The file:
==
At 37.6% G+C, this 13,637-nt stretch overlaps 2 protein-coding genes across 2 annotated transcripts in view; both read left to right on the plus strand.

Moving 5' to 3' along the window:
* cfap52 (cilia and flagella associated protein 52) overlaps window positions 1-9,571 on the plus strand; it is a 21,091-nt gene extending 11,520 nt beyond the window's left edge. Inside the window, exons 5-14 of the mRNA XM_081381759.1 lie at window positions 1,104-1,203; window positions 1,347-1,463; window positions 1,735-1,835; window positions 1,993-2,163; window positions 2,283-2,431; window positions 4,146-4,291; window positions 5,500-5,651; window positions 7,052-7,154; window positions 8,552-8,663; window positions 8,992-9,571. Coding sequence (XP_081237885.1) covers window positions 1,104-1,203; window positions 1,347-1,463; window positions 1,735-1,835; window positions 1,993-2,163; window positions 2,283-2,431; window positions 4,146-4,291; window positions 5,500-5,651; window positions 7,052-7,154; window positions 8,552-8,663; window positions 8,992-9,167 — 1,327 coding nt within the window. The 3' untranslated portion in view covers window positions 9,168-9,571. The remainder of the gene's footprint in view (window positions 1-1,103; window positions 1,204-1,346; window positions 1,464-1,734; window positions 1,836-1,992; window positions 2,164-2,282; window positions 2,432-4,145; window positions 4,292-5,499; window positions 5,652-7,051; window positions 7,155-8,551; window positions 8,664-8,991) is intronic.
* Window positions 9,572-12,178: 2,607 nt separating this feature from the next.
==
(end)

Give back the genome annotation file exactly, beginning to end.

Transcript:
At 37.6% G+C, this 13,637-nt stretch overlaps 2 protein-coding genes across 2 annotated transcripts in view; both read left to right on the plus strand.

Moving 5' to 3' along the window:
* cfap52 (cilia and flagella associated protein 52) overlaps window positions 1-9,571 on the plus strand; it is a 21,091-nt gene extending 11,520 nt beyond the window's left edge. Inside the window, exons 5-14 of the mRNA XM_081381759.1 lie at window positions 1,104-1,203; window positions 1,347-1,463; window positions 1,735-1,835; window positions 1,993-2,163; window positions 2,283-2,431; window positions 4,146-4,291; window positions 5,500-5,651; window positions 7,052-7,154; window positions 8,552-8,663; window positions 8,992-9,571. Coding sequence (XP_081237885.1) covers window positions 1,104-1,203; window positions 1,347-1,463; window positions 1,735-1,835; window positions 1,993-2,163; window positions 2,283-2,431; window positions 4,146-4,291; window positions 5,500-5,651; window positions 7,052-7,154; window positions 8,552-8,663; window positions 8,992-9,167 — 1,327 coding nt within the window. The 3' untranslated portion in view covers window positions 9,168-9,571. The remainder of the gene's footprint in view (window positions 1-1,103; window positions 1,204-1,346; window positions 1,464-1,734; window positions 1,836-1,992; window positions 2,164-2,282; window positions 2,432-4,145; window positions 4,292-5,499; window positions 5,652-7,051; window positions 7,155-8,551; window positions 8,664-8,991) is intronic.
* Window positions 9,572-12,178: 2,607 nt separating this feature from the next.